The overwhelming majority of these white collar family members did absolutely nothing wrong - nothing. Yet we shame them, shun them and riducule them.  They are left homeless and penniless. Wives and children are separated from their husbands and fathers, left to fend for themselves in shark infested waters without access to services.  They fall into pits of hopelessness and dispair.  Nobody has ever counseled the spouses that they could have and should have sought independent counsel before it was too late.  They were never reassured that they were worthy.  They have never been counseled since that they are worthy.  How Christian, Jewish, or Muslim does that sound?

How human does that sound?
 
I remain optimistic.  




Thanks to LS & LC for the big assist on this blog post. 


Rev. Jeff Grant, JD, M Div
Director, Progressive Prison Project/
Innocent Spouse & Children Project
Greenwich, Connecticut, USA

Assoc. Minister/
Director of Prison Ministries
First Baptist Church of Bridgeport
126 Washington Avenue, 1st Fl.
Bridgeport, Connecticut, USA  06604
 
(0) +1203.769.1096
(m) +1203.339.5887
jgrant@progressiveprisonproject.org
jg3074@columbia.edu

Tuesday, November 5, 2013

Jeff Grant on SAC Capital & some not-so-surprising replies!



Progressive Prison Project

Innocent Spouse & Children Project

Greenwich, Connecticut
 

Rev. Jeff Grant comments 
on the NY Times Article 
About SAC Capital 
& some not-so-surprising replies!

Nov. 5, 2013


Dear New York Times, 

In Response to your recent article about SAC Capital's Settlement and Guilty Plea:
 
  
These comments and replies appeared online Nov. 4, 2013 on nytimes.com dealbook: http://dealbook.nytimes.com/2013/11/04/sac-capital-agrees-to-plead-guilty-to-insider-trading/?comments#permid=10442199.

The Progressive Prison Project and the Innocent Spouse & Children Project based in Greenwich, Connecticut are the first ministries in the United States to support with intentionality the families of people accused or convicted of white collar and other nonviolent crimes. These families receive so little compassion and empathy - and are so easy to "other" - by a world that is all too eager to believe the next sensationalized headline and to ignore the human side of things.

It's true that the SAC Capital matter is a tragedy of epic proportions. But as I see it, the biggest tragedy of all about white-collar and nonviolent crime is not how big the matter is, or sensationalized the headlines - it is in our failure to see it as a human story, with real people, real brokenness, and real families left behind.

Rev. Jeff Grant, JD, M Div
Director I Progressive Prison Project I Innocent Spouse & Children Project I Greenwich, CT, USA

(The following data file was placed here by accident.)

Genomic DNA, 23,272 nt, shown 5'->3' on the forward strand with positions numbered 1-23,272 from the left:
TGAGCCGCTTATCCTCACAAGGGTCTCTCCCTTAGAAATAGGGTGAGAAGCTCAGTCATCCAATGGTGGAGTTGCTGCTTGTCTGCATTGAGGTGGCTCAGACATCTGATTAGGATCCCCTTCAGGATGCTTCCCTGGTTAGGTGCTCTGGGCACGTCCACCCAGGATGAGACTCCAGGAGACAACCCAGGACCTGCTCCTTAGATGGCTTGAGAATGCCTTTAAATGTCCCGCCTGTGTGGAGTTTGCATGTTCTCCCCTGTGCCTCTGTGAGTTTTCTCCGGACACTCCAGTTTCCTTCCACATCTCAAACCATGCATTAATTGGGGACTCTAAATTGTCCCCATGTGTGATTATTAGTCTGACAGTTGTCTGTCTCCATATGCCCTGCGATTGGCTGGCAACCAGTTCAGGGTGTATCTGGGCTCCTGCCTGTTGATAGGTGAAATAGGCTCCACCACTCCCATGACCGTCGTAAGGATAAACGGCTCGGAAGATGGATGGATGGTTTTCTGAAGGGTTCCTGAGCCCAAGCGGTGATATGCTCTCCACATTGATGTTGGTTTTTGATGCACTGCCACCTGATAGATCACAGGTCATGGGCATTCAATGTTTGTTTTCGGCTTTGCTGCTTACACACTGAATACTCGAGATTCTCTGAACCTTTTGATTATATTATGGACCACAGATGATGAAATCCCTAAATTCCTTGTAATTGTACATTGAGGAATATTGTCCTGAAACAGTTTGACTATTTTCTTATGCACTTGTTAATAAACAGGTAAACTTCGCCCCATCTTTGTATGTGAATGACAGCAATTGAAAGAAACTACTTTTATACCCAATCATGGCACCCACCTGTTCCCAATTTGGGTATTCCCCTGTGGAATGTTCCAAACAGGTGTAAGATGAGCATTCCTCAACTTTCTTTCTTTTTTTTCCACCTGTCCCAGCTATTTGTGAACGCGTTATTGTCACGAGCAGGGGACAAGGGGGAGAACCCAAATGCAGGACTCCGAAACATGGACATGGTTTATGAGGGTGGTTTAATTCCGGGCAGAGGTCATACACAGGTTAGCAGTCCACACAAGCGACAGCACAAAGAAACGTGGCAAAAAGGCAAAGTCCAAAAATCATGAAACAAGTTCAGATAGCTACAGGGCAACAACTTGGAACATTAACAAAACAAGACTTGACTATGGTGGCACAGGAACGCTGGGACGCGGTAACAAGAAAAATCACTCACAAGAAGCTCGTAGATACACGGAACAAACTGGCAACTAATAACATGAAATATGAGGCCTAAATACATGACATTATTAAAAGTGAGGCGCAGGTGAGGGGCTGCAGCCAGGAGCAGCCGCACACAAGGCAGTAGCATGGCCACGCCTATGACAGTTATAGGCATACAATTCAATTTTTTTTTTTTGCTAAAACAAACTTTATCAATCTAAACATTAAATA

Assoc. Minister I Director of Prison Ministries I First Baptist Church of Bridgeport
Bridgeport, CT, 06604, USA
progressiveprisonproject.org

Nov. 4, 2013 at 6:50 p.m.

Some Replies:

Dear Rev. Jeff Grant,
I disagree. The failure to see humanity lies with the men (few women are allowed power on Wall Street) who cheat the system and subject their families to the fallout. In addition family members often look the other way, that makes them complicit not victims. The families of which you speak have been treated royally (e.g. the most powerful political allies, the best schools, the best clubs, the best designers, the best charity events, the best resorts, the best (multiple) homes, the best money can buy...) which keeps them "separate" from the "other" (us). They do this without question. Mafia titans (who get caught) are in jail, very few Wall Street criminals (who get caught) hang their hats there. The public shaming (I gather) you refer to is small payment for this outsized biblical greed.

.
Nov. 4, 2013 at 7:39 p.m.

Naples, FL

I think you need to read more about the have-nots, especially those who've suffered so much since the Great Crash, who live in their cars or or live in shelter, who've lost their jobs and their self esteem and taken their lives because they had to little.

I think you need perspective about the way the rest of the country has been living/surviving because of Wall St's flagrant disregard for the rest of us. Their only care has been the guy in the mirror and that guys kids--that's it.

Sorry I can't share your compassion for the 1% but I've been looking at the 99% for so long and their plight is so huge that one can never compare it.

Shame on Wall St., but b/c most of them are socio. Paths, they don feel anything but for the guy in the mirror.

Nov. 4, 2013 at 10:03 p.m.


Rev. Grant,

You are asking for cheap grace. There has been no honest admitting of wrong, and no apology from this man or his colleagues in crime. I suggest that if you are looking for "the biggest tragedy" you look for families that have lost their homes, people who have lost their jobs, and the children of those families who don't have enough to eat. I suggest you consider the plight of the truly poverty-stricken worldwide, and consider that we'd be able to reverse that problem overnight if we could claw back the billions the world's wealthiest have taken in in just the last decade. That's right. We could be living in a world in which no one died for lack of food. Instead we have tycoons with their own private Picassos.

Nov. 4, 2013 at 8:45 p.m.



More thoughts & submissions to come soon. Jeff 
__________________


Rev. Jeff Grant, JD, M Div
Director, Progressive Prison Project/
Innocent Spouse & Children Project
Greenwich, Connecticut, USA

Assoc. Minister/
Director of Prison Ministries
First Baptist Church of Bridgeport
126 Washington Avenue, 1st Fl.
Bridgeport, Connecticut, USA  06604
 
(0) +1203.769.1096
(m) +1203.339.5887
jgrant@progressiveprisonproject.org
jg3074@columbia.edu